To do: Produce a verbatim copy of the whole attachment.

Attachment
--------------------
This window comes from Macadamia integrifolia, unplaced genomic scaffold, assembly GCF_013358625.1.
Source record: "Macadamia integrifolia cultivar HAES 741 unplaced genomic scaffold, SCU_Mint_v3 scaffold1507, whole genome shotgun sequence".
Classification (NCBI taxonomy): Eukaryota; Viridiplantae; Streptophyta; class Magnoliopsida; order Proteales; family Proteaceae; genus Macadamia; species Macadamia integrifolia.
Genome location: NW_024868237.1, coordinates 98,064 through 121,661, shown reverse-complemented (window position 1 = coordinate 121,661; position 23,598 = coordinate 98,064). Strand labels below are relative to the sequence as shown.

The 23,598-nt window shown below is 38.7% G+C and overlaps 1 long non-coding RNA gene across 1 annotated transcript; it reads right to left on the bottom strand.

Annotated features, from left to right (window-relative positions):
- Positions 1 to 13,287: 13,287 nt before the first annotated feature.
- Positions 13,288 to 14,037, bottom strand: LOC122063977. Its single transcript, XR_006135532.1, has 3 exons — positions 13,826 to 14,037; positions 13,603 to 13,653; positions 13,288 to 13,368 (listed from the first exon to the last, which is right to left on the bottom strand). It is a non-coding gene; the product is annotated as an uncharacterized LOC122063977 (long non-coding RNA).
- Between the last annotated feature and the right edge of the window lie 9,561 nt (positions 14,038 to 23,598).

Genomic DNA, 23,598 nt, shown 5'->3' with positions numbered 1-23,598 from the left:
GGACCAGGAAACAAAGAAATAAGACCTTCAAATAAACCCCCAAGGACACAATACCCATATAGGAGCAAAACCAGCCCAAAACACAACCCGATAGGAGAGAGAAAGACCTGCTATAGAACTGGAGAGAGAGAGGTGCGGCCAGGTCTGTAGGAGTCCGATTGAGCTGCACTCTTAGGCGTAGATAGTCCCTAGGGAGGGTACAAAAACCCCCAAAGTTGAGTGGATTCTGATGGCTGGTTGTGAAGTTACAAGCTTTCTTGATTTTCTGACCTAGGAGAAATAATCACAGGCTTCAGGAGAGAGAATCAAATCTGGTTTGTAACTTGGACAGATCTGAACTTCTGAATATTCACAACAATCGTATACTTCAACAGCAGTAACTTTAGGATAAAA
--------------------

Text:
This window comes from Macadamia integrifolia, unplaced genomic scaffold, assembly GCF_013358625.1.
Source record: "Macadamia integrifolia cultivar HAES 741 unplaced genomic scaffold, SCU_Mint_v3 scaffold1507, whole genome shotgun sequence".
Classification (NCBI taxonomy): Eukaryota; Viridiplantae; Streptophyta; class Magnoliopsida; order Proteales; family Proteaceae; genus Macadamia; species Macadamia integrifolia.
Genome location: NW_024868237.1, coordinates 98,064 through 121,661, shown reverse-complemented (window position 1 = coordinate 121,661; position 23,598 = coordinate 98,064). Strand labels below are relative to the sequence as shown.

The 23,598-nt window shown below is 38.7% G+C and overlaps 1 long non-coding RNA gene across 1 annotated transcript; it reads right to left on the bottom strand.

Annotated features, from left to right (window-relative positions):
- Positions 1 to 13,287: 13,287 nt before the first annotated feature.
- Positions 13,288 to 14,037, bottom strand: LOC122063977. Its single transcript, XR_006135532.1, has 3 exons — positions 13,826 to 14,037; positions 13,603 to 13,653; positions 13,288 to 13,368 (listed from the first exon to the last, which is right to left on the bottom strand). It is a non-coding gene; the product is annotated as an uncharacterized LOC122063977 (long non-coding RNA).
- Between the last annotated feature and the right edge of the window lie 9,561 nt (positions 14,038 to 23,598).

Genomic DNA, 23,598 nt, shown 5'->3' with positions numbered 1-23,598 from the left:
GGACCAGGAAACAAAGAAATAAGACCTTCAAATAAACCCCCAAGGACACAATACCCATATAGGAGCAAAACCAGCCCAAAACACAACCCGATAGGAGAGAGAAAGACCTGCTATAGAACTGGAGAGAGAGAGGTGCGGCCAGGTCTGTAGGAGTCCGATTGAGCTGCACTCTTAGGCGTAGATAGTCCCTAGGGAGGGTACAAAAACCCCCAAAGTTGAGTGGATTCTGATGGCTGGTTGTGAAGTTACAAGCTTTCTTGATTTTCTGACCTAGGAGAAATAATCACAGGCTTCAGGAGAGAGAATCAAATCTGGTTTGTAACTTGGACAGATCTGAACTTCTGAATATTCACAACAATCGTATACTTCAACAGCAGTAACTTTAGGATAAAA